Nadya Peek develops unconventional digital fabrication tools, small scale automation, networked controls, and advanced manufacturing systems. Spanning electronics, firmware, software, and mechanics, her research focuses on harnessing the precision of machines for the creativity of individuals.
Nadya is an assistant professor at the University of Washington in the Human-Centered Design and Engineering department where she directs the Machine Agency. She is VP of the Open Source Hardware Association, half of the design studio James and the Giant Peek, and plays drum machines and synths in the band Construction. She completed her PhD on "Making Machines that Make" at MIT in 2016, advised by Neil Gershenfeld. Machines and systems Nadya has built like the "Modular Machines that Make" are shared widely including at SIGGRAPH, CHI, Guggenheim Berlin, and the White House Maker Faire, and she has given keynotes at Chaos Computer Congress, SolidCon, and H.O.P.E. Nadya is an active member of the global fab lab community, making digital fabrication more accessible with better CAD/CAM tools and developing open source hardware machines and control systems.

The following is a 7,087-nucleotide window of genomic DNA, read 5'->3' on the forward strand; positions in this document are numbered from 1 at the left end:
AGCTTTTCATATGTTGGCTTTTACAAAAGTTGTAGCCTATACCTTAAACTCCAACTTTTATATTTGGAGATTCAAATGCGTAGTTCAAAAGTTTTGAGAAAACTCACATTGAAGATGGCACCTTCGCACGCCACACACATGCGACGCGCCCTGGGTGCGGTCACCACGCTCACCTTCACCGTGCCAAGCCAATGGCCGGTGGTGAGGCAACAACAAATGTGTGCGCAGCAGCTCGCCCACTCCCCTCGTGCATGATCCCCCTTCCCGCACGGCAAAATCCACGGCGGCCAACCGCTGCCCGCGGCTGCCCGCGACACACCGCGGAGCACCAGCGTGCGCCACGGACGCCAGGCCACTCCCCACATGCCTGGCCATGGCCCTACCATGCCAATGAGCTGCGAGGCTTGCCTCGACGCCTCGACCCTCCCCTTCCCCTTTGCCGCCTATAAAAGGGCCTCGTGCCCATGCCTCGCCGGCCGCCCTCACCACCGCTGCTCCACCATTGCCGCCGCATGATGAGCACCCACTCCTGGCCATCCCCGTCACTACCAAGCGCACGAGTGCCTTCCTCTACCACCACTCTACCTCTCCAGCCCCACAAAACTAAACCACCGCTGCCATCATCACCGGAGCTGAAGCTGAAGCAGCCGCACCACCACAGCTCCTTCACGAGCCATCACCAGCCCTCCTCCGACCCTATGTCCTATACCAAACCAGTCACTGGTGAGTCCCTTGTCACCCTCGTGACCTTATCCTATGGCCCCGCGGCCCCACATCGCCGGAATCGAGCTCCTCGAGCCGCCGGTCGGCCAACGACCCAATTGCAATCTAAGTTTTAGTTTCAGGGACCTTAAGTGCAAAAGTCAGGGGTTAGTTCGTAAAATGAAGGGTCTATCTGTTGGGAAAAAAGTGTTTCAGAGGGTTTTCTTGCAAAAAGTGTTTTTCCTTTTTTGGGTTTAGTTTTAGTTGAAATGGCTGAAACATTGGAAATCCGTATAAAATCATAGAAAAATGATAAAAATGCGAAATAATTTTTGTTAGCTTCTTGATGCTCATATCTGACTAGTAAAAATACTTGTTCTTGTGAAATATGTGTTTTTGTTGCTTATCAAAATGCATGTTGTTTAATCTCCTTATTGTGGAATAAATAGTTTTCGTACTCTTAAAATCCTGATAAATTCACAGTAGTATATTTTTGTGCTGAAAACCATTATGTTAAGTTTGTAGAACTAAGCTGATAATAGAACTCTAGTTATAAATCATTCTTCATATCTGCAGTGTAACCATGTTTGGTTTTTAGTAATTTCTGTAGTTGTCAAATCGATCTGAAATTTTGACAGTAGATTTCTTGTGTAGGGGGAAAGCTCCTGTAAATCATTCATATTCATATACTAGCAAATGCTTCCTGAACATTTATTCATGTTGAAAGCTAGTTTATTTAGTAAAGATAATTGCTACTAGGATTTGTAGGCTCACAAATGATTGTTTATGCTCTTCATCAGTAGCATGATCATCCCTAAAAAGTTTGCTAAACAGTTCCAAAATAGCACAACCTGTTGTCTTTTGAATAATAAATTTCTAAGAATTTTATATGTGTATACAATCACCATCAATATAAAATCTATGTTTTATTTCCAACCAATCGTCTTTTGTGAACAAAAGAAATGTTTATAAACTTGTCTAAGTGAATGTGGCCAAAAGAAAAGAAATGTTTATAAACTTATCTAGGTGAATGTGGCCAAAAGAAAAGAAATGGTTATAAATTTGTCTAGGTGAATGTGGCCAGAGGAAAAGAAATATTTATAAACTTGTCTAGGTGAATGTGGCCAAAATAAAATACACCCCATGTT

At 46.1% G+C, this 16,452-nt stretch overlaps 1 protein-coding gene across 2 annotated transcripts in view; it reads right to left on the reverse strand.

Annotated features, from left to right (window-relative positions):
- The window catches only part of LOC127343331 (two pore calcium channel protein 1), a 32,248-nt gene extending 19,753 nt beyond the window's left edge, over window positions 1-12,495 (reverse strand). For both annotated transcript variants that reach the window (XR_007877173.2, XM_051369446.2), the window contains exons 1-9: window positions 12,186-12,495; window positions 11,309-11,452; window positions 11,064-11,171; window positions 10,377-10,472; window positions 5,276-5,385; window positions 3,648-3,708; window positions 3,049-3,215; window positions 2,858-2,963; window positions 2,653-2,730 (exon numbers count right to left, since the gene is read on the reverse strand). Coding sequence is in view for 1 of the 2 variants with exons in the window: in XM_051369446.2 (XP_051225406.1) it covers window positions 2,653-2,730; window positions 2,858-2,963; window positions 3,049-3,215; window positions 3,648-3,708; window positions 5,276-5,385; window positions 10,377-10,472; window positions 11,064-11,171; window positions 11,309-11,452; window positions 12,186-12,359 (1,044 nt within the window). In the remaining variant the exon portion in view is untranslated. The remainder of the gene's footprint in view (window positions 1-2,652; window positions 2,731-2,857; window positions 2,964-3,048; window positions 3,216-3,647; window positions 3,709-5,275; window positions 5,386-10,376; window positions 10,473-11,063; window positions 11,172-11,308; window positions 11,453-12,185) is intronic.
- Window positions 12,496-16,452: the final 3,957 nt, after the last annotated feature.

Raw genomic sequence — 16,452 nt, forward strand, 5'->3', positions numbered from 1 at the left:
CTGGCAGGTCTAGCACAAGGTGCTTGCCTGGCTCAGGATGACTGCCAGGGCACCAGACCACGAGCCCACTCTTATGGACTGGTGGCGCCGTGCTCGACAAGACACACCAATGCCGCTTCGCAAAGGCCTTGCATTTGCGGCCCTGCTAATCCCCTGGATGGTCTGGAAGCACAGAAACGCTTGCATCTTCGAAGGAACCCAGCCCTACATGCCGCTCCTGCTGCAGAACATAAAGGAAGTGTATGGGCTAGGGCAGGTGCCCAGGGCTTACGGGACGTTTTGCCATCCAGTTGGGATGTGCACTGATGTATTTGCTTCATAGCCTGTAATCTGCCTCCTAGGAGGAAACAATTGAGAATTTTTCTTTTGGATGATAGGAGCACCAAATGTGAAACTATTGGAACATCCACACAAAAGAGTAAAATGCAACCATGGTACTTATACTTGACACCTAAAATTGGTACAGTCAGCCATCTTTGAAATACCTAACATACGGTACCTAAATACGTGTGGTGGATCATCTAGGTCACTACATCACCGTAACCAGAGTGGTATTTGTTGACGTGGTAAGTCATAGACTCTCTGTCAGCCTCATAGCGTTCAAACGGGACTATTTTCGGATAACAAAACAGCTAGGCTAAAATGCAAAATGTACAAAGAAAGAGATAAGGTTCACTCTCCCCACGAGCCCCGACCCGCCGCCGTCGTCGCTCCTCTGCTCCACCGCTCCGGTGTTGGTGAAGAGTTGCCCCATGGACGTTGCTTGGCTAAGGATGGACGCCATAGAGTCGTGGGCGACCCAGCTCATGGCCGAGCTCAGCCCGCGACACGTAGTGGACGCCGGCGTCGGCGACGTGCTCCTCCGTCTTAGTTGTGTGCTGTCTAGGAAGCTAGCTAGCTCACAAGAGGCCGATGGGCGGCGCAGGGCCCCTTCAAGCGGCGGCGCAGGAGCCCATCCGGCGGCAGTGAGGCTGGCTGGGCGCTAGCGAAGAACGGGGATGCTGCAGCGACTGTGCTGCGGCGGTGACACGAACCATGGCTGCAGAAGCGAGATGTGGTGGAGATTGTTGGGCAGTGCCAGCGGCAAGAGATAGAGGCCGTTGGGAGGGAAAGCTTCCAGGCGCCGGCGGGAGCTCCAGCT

Nadya is equally comfortable eating street food in China or gathering mushrooms in a Siberian forest, but thinks McMaster-Carr is a great reason to take up residence in the US.